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The Orioles could be using Miguel Castro more effectively

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How should he be used? The O’s don’t seem to know.

Baltimore Orioles v Toronto Blue Jays Photo by Tom Szczerbowski/Getty Images

It feels like a distant memory at this point, but not so long ago the Orioles were a good, competitive team. A huge reason for that success was a lock-down bullpen. Major league relief corps are bound to undergo changes; that’s just their nature. But the O’s were able to hold together a solid trio of Zach Britton, Darren O’Day and Brad Brach for much longer than usual. This past July, all three were traded away, leaving the team to rebuild the unit and fit the remaining players into new roles. For Miguel Castro, at least, finding the right role is taking some time.

Castro has been a big leaguer, off and on, since 2015, so he seems older, but the right-hander is still just 23 (he turns 24 on December 24). He came to the Orioles on April 7, 2017 when they sent a “player to be named later” (Jon Keller, now retired) to the Rockies. Ever since then, questions about when Castro should pitch have bounced around the club. His fastball would play up out of the pen. But he also has good enough secondary pitches that could get hitters out multiple times as a starter. Decisions, decisions.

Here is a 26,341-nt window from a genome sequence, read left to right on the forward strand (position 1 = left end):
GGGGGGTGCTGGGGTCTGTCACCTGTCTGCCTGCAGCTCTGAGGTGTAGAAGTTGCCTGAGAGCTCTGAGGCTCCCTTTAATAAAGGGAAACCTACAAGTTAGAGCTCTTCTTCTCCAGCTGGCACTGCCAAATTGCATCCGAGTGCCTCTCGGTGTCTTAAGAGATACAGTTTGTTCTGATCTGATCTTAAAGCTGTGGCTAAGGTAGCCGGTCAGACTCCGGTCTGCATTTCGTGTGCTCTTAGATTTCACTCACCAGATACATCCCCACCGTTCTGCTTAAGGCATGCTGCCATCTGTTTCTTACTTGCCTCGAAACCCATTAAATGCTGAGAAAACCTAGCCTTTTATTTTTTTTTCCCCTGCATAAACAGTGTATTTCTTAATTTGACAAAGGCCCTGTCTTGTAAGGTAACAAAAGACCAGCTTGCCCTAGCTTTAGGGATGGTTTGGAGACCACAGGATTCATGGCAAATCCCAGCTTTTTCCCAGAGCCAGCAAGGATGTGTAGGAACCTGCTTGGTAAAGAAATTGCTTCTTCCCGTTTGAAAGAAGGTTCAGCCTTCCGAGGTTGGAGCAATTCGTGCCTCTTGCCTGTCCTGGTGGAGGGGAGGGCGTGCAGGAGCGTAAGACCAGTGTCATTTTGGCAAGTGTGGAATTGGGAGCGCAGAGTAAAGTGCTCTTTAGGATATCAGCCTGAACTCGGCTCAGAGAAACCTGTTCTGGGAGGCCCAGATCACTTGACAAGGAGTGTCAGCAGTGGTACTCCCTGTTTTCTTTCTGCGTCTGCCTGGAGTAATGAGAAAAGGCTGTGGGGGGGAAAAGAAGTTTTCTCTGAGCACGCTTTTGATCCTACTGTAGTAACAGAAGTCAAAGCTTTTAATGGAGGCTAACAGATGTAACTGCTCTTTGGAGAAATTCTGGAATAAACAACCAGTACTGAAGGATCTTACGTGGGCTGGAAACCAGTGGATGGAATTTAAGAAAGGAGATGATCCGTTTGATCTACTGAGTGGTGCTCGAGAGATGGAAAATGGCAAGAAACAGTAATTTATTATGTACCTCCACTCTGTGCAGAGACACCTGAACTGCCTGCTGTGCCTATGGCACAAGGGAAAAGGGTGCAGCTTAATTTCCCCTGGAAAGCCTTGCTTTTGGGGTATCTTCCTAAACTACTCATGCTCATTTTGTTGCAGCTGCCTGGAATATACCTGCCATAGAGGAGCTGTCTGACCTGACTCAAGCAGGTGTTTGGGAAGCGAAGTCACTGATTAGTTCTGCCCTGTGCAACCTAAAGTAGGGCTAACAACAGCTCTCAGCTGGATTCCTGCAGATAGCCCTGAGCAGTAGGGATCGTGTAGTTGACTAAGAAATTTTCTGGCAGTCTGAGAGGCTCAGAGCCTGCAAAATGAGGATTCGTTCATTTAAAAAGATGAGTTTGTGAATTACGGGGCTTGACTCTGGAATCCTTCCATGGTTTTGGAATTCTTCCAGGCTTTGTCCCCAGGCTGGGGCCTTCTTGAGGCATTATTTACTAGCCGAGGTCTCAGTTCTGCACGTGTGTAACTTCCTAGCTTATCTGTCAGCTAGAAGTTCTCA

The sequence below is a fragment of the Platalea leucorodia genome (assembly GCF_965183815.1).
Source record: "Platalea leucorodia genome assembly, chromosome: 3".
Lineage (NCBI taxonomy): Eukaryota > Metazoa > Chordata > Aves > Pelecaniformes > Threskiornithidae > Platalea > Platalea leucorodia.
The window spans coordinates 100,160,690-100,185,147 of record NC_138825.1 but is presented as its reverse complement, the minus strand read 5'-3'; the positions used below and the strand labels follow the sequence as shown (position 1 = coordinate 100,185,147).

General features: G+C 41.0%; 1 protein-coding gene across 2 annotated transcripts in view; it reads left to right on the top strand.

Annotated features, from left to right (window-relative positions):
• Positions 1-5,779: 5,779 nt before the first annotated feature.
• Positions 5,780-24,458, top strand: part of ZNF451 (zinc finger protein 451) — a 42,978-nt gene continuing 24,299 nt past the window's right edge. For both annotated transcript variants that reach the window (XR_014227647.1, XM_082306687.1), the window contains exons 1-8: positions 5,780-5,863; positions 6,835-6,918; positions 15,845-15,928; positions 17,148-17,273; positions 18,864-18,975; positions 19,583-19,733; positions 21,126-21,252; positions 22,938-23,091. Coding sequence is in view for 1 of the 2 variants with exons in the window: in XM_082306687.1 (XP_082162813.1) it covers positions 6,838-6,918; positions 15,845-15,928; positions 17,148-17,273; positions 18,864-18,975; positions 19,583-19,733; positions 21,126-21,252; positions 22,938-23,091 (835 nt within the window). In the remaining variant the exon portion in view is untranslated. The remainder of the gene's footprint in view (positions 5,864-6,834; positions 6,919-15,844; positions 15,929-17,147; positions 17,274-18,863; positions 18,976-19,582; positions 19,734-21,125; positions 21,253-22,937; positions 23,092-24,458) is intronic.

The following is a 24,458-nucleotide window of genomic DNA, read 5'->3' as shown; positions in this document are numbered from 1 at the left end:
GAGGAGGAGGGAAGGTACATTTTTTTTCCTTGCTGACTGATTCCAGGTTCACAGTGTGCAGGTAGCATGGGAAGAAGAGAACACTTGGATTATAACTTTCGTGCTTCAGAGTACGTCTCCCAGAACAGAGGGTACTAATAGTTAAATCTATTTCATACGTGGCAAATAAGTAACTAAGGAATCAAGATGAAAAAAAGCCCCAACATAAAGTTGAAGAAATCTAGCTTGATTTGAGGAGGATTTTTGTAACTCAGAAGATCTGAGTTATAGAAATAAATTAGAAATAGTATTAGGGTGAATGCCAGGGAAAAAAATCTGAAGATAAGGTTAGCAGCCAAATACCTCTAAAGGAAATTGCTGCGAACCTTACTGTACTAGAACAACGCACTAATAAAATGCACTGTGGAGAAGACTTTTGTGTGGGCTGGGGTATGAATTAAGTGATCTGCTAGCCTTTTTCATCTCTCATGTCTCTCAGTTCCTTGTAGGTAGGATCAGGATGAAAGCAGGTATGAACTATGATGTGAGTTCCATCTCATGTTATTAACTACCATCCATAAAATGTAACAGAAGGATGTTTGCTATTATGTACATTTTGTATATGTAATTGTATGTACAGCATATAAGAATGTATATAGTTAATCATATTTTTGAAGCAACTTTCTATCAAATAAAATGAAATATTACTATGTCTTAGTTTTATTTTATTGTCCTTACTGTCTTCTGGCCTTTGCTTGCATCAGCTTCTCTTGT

What role the Orioles have given Castro, so far, is that of a reliever who has made two spot starts and regularly throws more than one inning per outing. The results have been mixed. In 2017, he had a decent 3.53 ERA and 125 ERA+ but he also only struck out 38 batters while walking 28 in 66.1 innings. Some of those poorer peripherals have come back to bite him in 2018 as he has a 4.08 ERA and 104 ERA+ while striking out 54 and walking 49 in 79.1 innings.

Orioles manager Buck Showalter uses Castro a lot. In fact, his 76.2 innings as a reliever are the fourth most in all of baseball behind the RaysRyan Yarbrough (104.2), the AthleticsYusmeiro Petit (86.0), and the CubsJesse Chavez (84.1). Castro’s background is quite different than those other three. Yarbrough was a starter all the way through the minors and is used to pitching so many innings. Petit and Chavez are both in their mid-30s with long track records in the bigs. The Orioles reliever probably shouldn’t be competing with them for innings just yet.

One could make the argument that Showalter should back off of Castro for the rest of the season, or even contemplate shutting him down completely. His performance has gotten worse each month, going from a 2.87 ERA in June to 4.15 in July and 9.75 in August before an improvement (1.59) so far in September. He threw 90.2 total innings last season, but amassed just 30.1 in 2016 and 37.1 the year before that. This is also the first season he has ever spent completely in the majors, not to mention how brutally hot and humid it was in Baltimore. This is a young guy still learning what it takes to maintain a certain level of performance at the game’s highest level. He might just be tired.